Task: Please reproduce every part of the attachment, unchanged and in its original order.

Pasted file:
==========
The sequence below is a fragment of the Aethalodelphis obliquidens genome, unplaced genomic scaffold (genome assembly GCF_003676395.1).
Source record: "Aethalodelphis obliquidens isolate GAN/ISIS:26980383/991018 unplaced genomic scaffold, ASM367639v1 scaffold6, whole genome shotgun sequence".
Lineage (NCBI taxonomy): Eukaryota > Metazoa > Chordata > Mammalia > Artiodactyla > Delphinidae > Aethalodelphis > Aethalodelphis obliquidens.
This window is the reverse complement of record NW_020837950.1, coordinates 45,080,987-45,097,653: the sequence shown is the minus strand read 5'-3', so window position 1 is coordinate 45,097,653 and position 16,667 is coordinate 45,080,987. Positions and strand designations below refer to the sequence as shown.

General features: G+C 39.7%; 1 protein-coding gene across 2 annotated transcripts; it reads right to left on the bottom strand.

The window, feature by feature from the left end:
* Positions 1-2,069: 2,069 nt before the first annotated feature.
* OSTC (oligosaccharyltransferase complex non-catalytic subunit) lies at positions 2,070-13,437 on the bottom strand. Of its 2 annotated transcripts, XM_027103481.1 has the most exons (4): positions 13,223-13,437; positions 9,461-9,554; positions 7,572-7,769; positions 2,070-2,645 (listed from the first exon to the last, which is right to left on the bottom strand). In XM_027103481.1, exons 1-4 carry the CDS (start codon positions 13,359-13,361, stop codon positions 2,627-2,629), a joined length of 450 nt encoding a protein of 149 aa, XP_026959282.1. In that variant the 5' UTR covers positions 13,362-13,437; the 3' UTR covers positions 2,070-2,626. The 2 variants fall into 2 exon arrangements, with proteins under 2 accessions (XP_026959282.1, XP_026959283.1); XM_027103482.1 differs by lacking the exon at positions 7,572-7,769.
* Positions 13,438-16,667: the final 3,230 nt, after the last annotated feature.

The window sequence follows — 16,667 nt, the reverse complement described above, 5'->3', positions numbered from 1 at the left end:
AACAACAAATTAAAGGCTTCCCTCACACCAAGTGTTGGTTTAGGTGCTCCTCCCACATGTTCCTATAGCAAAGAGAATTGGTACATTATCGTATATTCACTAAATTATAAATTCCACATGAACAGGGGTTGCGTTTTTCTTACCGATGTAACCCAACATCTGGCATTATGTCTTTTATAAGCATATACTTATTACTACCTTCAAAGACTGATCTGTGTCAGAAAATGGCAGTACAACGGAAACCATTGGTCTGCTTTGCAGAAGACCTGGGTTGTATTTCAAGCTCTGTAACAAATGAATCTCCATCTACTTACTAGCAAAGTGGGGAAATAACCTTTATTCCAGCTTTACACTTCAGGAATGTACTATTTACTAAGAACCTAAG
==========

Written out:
The sequence below is a fragment of the Aethalodelphis obliquidens genome, unplaced genomic scaffold (genome assembly GCF_003676395.1).
Source record: "Aethalodelphis obliquidens isolate GAN/ISIS:26980383/991018 unplaced genomic scaffold, ASM367639v1 scaffold6, whole genome shotgun sequence".
Lineage (NCBI taxonomy): Eukaryota > Metazoa > Chordata > Mammalia > Artiodactyla > Delphinidae > Aethalodelphis > Aethalodelphis obliquidens.
This window is the reverse complement of record NW_020837950.1, coordinates 45,080,987-45,097,653: the sequence shown is the minus strand read 5'-3', so window position 1 is coordinate 45,097,653 and position 16,667 is coordinate 45,080,987. Positions and strand designations below refer to the sequence as shown.

General features: G+C 39.7%; 1 protein-coding gene across 2 annotated transcripts; it reads right to left on the bottom strand.

The window, feature by feature from the left end:
* Positions 1-2,069: 2,069 nt before the first annotated feature.
* OSTC (oligosaccharyltransferase complex non-catalytic subunit) lies at positions 2,070-13,437 on the bottom strand. Of its 2 annotated transcripts, XM_027103481.1 has the most exons (4): positions 13,223-13,437; positions 9,461-9,554; positions 7,572-7,769; positions 2,070-2,645 (listed from the first exon to the last, which is right to left on the bottom strand). In XM_027103481.1, exons 1-4 carry the CDS (start codon positions 13,359-13,361, stop codon positions 2,627-2,629), a joined length of 450 nt encoding a protein of 149 aa, XP_026959282.1. In that variant the 5' UTR covers positions 13,362-13,437; the 3' UTR covers positions 2,070-2,626. The 2 variants fall into 2 exon arrangements, with proteins under 2 accessions (XP_026959282.1, XP_026959283.1); XM_027103482.1 differs by lacking the exon at positions 7,572-7,769.
* Positions 13,438-16,667: the final 3,230 nt, after the last annotated feature.

The window sequence follows — 16,667 nt, the reverse complement described above, 5'->3', positions numbered from 1 at the left end:
AACAACAAATTAAAGGCTTCCCTCACACCAAGTGTTGGTTTAGGTGCTCCTCCCACATGTTCCTATAGCAAAGAGAATTGGTACATTATCGTATATTCACTAAATTATAAATTCCACATGAACAGGGGTTGCGTTTTTCTTACCGATGTAACCCAACATCTGGCATTATGTCTTTTATAAGCATATACTTATTACTACCTTCAAAGACTGATCTGTGTCAGAAAATGGCAGTACAACGGAAACCATTGGTCTGCTTTGCAGAAGACCTGGGTTGTATTTCAAGCTCTGTAACAAATGAATCTCCATCTACTTACTAGCAAAGTGGGGAAATAACCTTTATTCCAGCTTTACACTTCAGGAATGTACTATTTACTAAGAACCTAAG